Your code should print a blank line both before, and at the end of the menu (to separate it from the preceding and following output). You can put code to print this menu of choices in the same function with a function that has a switch-case statement, and also put a call to scanf before the switch-case to get the user’s choice of option. After the user selects one of the six options, your program should use a switch-case statement to call a function to perform the necessary calculation,or terminate the program. The calculation function which is called should not also be used to print the result; the result should be printed out by a call to printf which is not in the calculation function (but you can call printf to print the result of the calculation inside the code for operation 5, which prints the values in the data set); for the first four calculations, though, there should be a call to printf to print the result after returning from the call to the calculation function in the switch-case code (that is, call printf in the code for the case that calls the calculation function). The program should output the result with an appropriate message which specifies the calculation which was performed, for example:

The maximum value is: 569.45

NOTE that there will be a deduction for unlabeled output! The results for options 1, 2, 3,and 4 should be printed out as floating point values with 2 digits of precision, preceded and followed by a blank line to separate the output from preceding and following output, and the result for option 5 should be to output a label, such as Data set: on one line, followed by the values in the data set in the order in which they were input, each on a separate line starting on the line after the label, with two digits of precision for each value. Also print a blank line after all of the values, to separate the output for this operation from any following output.

➢ After your program outputs the result of the operation, it should prompt the user again to select an option for a calculation (by returning back to the top of the loop in which the switch-case statement is contained), until the user selects option 6 to exit the program.

Therefore, the function with the switch-case statement which gets the user’s choice of calculation should put the switch-case statement inside a loop, which will terminate when the user chooses option 6. Also, when the user chooses option 6 to exit, the function should return to main (but no return statement should be used in the function), and main should then return 0, and the program will terminate.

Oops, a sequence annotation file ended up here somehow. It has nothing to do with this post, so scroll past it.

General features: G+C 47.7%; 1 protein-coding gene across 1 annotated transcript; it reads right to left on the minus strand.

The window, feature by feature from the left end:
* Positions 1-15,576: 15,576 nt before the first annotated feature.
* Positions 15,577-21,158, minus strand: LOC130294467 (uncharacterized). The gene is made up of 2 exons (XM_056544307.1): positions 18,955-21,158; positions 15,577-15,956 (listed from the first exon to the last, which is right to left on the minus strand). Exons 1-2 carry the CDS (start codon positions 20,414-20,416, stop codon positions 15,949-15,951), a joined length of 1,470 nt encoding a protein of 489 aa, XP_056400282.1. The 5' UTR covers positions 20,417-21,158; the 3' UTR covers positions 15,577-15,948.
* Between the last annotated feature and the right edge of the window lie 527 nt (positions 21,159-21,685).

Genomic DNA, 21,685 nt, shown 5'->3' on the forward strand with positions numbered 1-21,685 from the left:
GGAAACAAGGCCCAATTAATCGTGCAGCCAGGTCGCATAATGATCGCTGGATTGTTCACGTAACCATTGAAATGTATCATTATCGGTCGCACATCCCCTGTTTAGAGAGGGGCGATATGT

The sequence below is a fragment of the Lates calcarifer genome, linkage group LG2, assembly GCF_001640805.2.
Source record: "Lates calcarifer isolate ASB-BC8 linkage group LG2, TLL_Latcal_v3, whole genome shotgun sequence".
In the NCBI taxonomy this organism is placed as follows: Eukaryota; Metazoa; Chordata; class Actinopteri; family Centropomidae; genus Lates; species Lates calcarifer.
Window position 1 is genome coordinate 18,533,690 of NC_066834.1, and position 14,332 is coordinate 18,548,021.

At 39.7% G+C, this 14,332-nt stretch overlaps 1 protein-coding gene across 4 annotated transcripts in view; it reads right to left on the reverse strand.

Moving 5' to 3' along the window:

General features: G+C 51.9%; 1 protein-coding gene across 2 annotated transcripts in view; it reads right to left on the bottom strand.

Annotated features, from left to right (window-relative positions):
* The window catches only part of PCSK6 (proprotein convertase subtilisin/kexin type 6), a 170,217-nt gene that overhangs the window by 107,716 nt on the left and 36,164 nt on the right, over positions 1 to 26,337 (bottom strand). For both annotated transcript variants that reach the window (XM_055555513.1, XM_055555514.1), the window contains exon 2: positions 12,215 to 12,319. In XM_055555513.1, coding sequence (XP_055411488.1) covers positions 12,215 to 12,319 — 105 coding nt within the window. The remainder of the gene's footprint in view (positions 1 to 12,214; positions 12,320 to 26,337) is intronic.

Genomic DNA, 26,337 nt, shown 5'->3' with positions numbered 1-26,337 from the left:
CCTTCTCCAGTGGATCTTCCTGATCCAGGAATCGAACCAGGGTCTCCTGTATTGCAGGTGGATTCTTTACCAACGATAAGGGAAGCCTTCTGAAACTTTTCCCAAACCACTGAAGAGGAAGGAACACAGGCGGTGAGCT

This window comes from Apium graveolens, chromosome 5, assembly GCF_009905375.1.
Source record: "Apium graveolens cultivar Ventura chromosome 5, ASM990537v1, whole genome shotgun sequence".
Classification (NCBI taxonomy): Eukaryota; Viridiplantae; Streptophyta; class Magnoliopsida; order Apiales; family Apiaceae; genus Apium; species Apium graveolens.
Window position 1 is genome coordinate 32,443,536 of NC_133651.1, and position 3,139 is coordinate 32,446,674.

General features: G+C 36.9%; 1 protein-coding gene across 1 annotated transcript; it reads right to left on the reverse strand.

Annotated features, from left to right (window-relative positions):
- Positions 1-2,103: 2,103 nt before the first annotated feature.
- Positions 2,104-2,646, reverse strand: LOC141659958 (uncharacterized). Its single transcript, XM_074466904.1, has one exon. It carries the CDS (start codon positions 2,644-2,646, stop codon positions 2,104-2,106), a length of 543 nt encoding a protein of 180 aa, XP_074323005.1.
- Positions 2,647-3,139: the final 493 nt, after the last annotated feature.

• Program structure (typical of C programs) should be:

-Any necessary #include directives for library header files (stdio.h and stdlib.h)

-Declarations of all functions in the program (except main) (ALL FUNCTIONS OTHER THAN main SHOULD BE DECLARED, BUT NOT DEFINED, BEFORE main).

-Definition of main

-Definitions of all other functions (the order does not matter)

  • Requirements for main:

-main should only do the following:

-Declare variables that are needed by other functions in the program. You will need the following variables in main for the code for Part 1:

float dataSet[8];

int dataSetSize = 8;

-Call other necessary functions

-NOTE: Reading of input, getting user choice of calculation to perform, and calculations should NOT be done in main (THERE WILL BE A DEDUCTION IF THE CODE IS WRITTEN TO DO THESE THINGS IN main); all of these should be done in functions separate from main.

  • You can use a statically declared array for Part 1, as explained above, because the number of arrays is known (namely, 1), and the size of the array is known when the code is written. · Remember that C programs should exhibit the Unix/Linux feature of reusability of functions; each function should do only one well-defined thing (or perhaps two things that are so closely related that they would ALWAYS be done together).
  • Use a separate function to do each type of calculation (some of these functions might call other ones; for example, the code for option 2 might call the function for option 1).
  • Use a function to get the input from the user about the float values in the data set.
  • Also use a separate function to get the user’s choice of the calculation to perform. Use a different function for each of the 5 calculation options, other than option 6, which will just terminate the loop, and return to main.
  • Be sure to document what each function does. Documentation is a necessary part of software for organizations. You should put a brief comment before each function definition explaining what the function does (not how it does it), and a comment for each block of code documenting what the code in the block does (not how it does it).